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Psychol Health Med. 2017 Sep;22(8):919-931. doi: 10.1080/13548506.2017.1281975. Epub 2017 Jan 22.

The association of antidepressant and statin use with death and incident cardiovascular disease varies by depression severity.

Author information

1
a Intermountain Medical Center , Intermountain Heart Institute , Murray , UT , USA.
2
b Department of Medicine , University of Utah , Salt Lake City , UT , USA.

Abstract

Depression has been reported to be associated with a greater risk of death and cardiovascular disease (CVD); however, the impact of antidepressants (ADM) on CVD risk remains controversial. Statin use is known to decrease CVD risk. Whether the use of these medications together affects CVD risk has not been studied. Patients (N = 26,828) completing the patient health questionnaire (PHQ-9), ≥40 years of age, without prior CVD, and no prior ADM use were studied. Depressive severity was categorized as none-mild (PHQ-9 score ≤14, n = 21,517) and moderate-severe (PHQ-9 score ≥15, n = 5311). Cox hazard regression was used to evaluate the association of no ADM/no statin use (n = 23,104 [86.1%]), ADM/no statin use (n = 877 [3.3%]), no ADM/statin use (n = 2627 [9.8%]), and ADM/statin use (n = 220 [.8%]) with major adverse cardiovascular events (MACE: death, CAD, stroke). Patients averaged 56 ± 12 years; 61% female. There were 1182 (4.4%) 3 year MACE events. The association of ADM and statin use with MACE varied by depressive symptom severity, with statin therapy associated with a decreased risk in the none-mild group (HR = .78, p = .007) and ADM in the moderate-high group (HR = 0.58, p = 0.02). Concomitant use of ADMs and statins did not appear to provide additive benefit.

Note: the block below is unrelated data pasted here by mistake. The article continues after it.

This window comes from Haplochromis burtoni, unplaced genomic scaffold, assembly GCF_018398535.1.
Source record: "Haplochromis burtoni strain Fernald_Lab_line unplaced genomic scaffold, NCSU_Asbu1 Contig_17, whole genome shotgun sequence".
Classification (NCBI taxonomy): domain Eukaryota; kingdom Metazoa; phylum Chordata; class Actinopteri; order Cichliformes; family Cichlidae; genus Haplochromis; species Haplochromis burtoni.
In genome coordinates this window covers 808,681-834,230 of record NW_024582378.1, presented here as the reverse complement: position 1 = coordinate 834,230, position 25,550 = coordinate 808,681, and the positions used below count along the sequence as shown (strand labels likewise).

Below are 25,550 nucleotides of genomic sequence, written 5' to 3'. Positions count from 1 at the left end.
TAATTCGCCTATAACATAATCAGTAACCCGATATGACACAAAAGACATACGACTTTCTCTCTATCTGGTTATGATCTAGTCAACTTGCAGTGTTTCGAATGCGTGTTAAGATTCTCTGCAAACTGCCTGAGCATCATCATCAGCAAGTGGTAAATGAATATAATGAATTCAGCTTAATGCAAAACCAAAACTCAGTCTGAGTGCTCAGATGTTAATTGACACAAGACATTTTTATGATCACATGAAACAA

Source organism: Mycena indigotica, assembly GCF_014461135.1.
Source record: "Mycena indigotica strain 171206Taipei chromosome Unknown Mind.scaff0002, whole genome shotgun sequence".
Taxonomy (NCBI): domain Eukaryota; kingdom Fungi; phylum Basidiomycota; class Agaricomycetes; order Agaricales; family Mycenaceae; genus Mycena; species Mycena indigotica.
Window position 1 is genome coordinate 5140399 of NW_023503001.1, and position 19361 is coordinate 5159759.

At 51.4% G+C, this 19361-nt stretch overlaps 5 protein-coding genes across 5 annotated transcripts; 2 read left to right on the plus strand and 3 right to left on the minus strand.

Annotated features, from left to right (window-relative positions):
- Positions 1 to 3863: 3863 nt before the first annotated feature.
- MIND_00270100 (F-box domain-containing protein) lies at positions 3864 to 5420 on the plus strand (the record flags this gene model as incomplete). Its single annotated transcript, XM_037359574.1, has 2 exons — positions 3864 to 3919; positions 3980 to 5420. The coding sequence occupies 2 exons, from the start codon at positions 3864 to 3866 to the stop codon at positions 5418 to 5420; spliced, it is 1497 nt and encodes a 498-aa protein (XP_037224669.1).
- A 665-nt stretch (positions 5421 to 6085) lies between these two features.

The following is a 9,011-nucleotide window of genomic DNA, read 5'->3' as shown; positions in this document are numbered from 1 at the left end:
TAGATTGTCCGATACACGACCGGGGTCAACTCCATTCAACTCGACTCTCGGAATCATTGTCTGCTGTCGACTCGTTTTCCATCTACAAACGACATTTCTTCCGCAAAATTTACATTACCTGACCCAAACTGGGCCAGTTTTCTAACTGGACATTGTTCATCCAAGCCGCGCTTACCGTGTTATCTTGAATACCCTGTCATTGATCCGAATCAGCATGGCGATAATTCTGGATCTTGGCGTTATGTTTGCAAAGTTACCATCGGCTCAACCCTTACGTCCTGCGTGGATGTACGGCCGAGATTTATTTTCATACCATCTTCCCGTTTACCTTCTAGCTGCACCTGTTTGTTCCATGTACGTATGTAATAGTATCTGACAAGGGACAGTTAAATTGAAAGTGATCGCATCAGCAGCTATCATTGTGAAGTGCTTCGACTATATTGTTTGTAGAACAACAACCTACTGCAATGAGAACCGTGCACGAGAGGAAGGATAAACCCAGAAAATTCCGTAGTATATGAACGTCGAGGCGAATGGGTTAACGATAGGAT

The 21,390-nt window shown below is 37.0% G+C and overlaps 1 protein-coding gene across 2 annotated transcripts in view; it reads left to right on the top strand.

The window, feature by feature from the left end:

KEYWORDS:

Depression; antidepressant medication; cardiovascular risk; statins

PMID:
28111972
DOI:
10.1080/13548506.2017.1281975
[Indexed for MEDLINE]

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